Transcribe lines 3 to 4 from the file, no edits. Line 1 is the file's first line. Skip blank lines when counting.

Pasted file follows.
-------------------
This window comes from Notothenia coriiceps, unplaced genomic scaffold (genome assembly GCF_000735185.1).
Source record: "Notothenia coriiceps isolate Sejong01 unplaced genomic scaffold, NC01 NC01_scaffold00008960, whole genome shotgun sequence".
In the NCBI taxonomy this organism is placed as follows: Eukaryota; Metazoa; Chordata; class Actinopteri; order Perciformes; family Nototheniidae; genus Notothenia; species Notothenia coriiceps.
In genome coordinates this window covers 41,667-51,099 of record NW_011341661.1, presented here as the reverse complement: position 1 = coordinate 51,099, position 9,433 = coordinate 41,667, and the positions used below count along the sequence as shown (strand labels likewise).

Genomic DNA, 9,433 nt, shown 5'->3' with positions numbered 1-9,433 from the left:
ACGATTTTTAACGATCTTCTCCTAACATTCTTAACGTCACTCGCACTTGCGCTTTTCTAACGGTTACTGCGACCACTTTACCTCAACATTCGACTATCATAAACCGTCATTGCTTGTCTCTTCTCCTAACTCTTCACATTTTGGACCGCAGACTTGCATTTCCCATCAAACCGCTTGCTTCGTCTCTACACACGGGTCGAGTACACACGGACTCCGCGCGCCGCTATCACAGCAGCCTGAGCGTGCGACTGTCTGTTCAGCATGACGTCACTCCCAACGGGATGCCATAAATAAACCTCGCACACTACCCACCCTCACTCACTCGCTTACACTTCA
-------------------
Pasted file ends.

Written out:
In the NCBI taxonomy this organism is placed as follows: Eukaryota; Metazoa; Chordata; class Actinopteri; order Perciformes; family Nototheniidae; genus Notothenia; species Notothenia coriiceps.
In genome coordinates this window covers 41,667-51,099 of record NW_011341661.1, presented here as the reverse complement: position 1 = coordinate 51,099, position 9,433 = coordinate 41,667, and the positions used below count along the sequence as shown (strand labels likewise).